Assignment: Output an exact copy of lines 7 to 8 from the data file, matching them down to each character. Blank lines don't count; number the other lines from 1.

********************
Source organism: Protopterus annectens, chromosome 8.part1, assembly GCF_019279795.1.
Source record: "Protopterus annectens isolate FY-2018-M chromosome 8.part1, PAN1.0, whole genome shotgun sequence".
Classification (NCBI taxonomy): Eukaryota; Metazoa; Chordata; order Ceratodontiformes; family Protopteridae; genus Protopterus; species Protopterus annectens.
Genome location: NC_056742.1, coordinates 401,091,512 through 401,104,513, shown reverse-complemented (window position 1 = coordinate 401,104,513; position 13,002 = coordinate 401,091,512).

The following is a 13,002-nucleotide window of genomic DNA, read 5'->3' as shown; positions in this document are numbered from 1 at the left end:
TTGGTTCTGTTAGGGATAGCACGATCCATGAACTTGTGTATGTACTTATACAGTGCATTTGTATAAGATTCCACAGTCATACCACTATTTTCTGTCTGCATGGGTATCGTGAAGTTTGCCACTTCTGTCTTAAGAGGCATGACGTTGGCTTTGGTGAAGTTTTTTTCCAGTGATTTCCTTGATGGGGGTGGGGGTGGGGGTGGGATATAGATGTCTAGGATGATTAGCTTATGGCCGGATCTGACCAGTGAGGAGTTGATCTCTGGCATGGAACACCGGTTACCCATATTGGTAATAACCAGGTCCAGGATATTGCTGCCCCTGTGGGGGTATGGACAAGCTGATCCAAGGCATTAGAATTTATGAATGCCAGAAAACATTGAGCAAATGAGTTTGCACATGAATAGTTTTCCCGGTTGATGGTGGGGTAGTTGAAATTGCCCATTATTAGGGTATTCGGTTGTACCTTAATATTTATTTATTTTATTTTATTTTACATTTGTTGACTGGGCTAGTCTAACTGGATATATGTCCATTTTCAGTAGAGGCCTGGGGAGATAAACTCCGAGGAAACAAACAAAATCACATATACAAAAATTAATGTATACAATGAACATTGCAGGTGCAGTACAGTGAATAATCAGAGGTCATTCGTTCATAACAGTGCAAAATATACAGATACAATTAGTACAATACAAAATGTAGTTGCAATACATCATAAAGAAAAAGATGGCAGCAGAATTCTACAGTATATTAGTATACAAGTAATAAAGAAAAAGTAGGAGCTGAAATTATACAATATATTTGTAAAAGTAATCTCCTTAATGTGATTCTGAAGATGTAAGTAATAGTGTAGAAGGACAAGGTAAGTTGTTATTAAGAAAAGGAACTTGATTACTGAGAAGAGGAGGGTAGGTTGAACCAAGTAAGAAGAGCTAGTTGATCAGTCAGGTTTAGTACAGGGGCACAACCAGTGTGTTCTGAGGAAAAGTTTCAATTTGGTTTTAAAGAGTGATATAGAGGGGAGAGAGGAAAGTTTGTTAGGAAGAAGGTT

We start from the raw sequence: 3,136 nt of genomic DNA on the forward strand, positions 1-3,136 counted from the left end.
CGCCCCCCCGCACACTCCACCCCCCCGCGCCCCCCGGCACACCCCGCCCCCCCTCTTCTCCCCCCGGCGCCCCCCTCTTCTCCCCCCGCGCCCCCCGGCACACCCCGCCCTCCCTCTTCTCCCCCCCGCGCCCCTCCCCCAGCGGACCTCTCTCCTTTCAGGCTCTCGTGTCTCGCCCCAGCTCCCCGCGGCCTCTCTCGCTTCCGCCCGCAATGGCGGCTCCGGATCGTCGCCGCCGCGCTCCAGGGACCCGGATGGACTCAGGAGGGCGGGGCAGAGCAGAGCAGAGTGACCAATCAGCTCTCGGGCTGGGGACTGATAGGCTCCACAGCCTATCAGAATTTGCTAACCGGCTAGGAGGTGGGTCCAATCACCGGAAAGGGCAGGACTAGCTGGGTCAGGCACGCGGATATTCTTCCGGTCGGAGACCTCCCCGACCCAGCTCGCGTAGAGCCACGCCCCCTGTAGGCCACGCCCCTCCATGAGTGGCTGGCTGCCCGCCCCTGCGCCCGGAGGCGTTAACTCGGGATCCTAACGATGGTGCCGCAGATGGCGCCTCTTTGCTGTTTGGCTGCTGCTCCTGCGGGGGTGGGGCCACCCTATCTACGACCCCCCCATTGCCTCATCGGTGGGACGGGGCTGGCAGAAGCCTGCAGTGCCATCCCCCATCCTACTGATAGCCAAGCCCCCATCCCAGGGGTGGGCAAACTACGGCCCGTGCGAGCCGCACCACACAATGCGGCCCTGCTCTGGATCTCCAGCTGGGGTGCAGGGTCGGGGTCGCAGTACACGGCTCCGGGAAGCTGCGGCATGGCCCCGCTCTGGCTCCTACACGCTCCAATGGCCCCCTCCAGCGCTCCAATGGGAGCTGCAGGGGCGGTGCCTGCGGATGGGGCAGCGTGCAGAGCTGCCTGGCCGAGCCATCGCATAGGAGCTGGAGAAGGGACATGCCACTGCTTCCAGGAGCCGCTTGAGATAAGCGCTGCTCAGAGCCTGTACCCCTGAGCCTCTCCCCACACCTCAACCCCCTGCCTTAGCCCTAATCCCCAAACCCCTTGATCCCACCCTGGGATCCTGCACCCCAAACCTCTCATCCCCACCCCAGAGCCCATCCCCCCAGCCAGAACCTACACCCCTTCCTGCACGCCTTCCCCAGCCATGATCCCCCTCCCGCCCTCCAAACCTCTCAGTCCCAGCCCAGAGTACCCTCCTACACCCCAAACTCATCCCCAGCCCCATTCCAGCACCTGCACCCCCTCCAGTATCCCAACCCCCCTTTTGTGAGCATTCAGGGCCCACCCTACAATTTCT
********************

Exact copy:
We start from the raw sequence: 3,136 nt of genomic DNA on the forward strand, positions 1-3,136 counted from the left end.
CGCCCCCCCGCACACTCCACCCCCCCGCGCCCCCCGGCACACCCCGCCCCCCCTCTTCTCCCCCCGGCGCCCCCCTCTTCTCCCCCCGCGCCCCCCGGCACACCCCGCCCTCCCTCTTCTCCCCCCCGCGCCCCTCCCCCAGCGGACCTCTCTCCTTTCAGGCTCTCGTGTCTCGCCCCAGCTCCCCGCGGCCTCTCTCGCTTCCGCCCGCAATGGCGGCTCCGGATCGTCGCCGCCGCGCTCCAGGGACCCGGATGGACTCAGGAGGGCGGGGCAGAGCAGAGCAGAGTGACCAATCAGCTCTCGGGCTGGGGACTGATAGGCTCCACAGCCTATCAGAATTTGCTAACCGGCTAGGAGGTGGGTCCAATCACCGGAAAGGGCAGGACTAGCTGGGTCAGGCACGCGGATATTCTTCCGGTCGGAGACCTCCCCGACCCAGCTCGCGTAGAGCCACGCCCCCTGTAGGCCACGCCCCTCCATGAGTGGCTGGCTGCCCGCCCCTGCGCCCGGAGGCGTTAACTCGGGATCCTAACGATGGTGCCGCAGATGGCGCCTCTTTGCTGTTTGGCTGCTGCTCCTGCGGGGGTGGGGCCACCCTATCTACGACCCCCCCATTGCCTCATCGGTGGGACGGGGCTGGCAGAAGCCTGCAGTGCCATCCCCCATCCTACTGATAGCCAAGCCCCCATCCCAGGGGTGGGCAAACTACGGCCCGTGCGAGCCGCACCACACAATGCGGCCCTGCTCTGGATCTCCAGCTGGGGTGCAGGGTCGGGGTCGCAGTACACGGCTCCGGGAAGCTGCGGCATGGCCCCGCTCTGGCTCCTACACGCTCCAATGGCCCCCTCCAGCGCTCCAATGGGAGCTGCAGGGGCGGTGCCTGCGGATGGGGCAGCGTGCAGAGCTGCCTGGCCGAGCCATCGCATAGGAGCTGGAGAAGGGACATGCCACTGCTTCCAGGAGCCGCTTGAGATAAGCGCTGCTCAGAGCCTGTACCCCTGAGCCTCTCCCCACACCTCAACCCCCTGCCTTAGCCCTAATCCCCAAACCCCTTGATCCCACCCTGGGATCCTGCACCCCAAACCTCTCATCCCCACCCCAGAGCCCATCCCCCCAGCCAGAACCTACACCCCTTCCTGCACGCCTTCCCCAGCCATGATCCCCCTCCCGCCCTCCAAACCTCTCAGTCCCAGCCCAGAGTACCCTCCTACACCCCAAACTCATCCCCAGCCCCATTCCAGCACCTGCACCCCCTCCAGTATCCCAACCCCCCTTTTGTGAGCATTCAGGGCCCACCCTACAATTTCT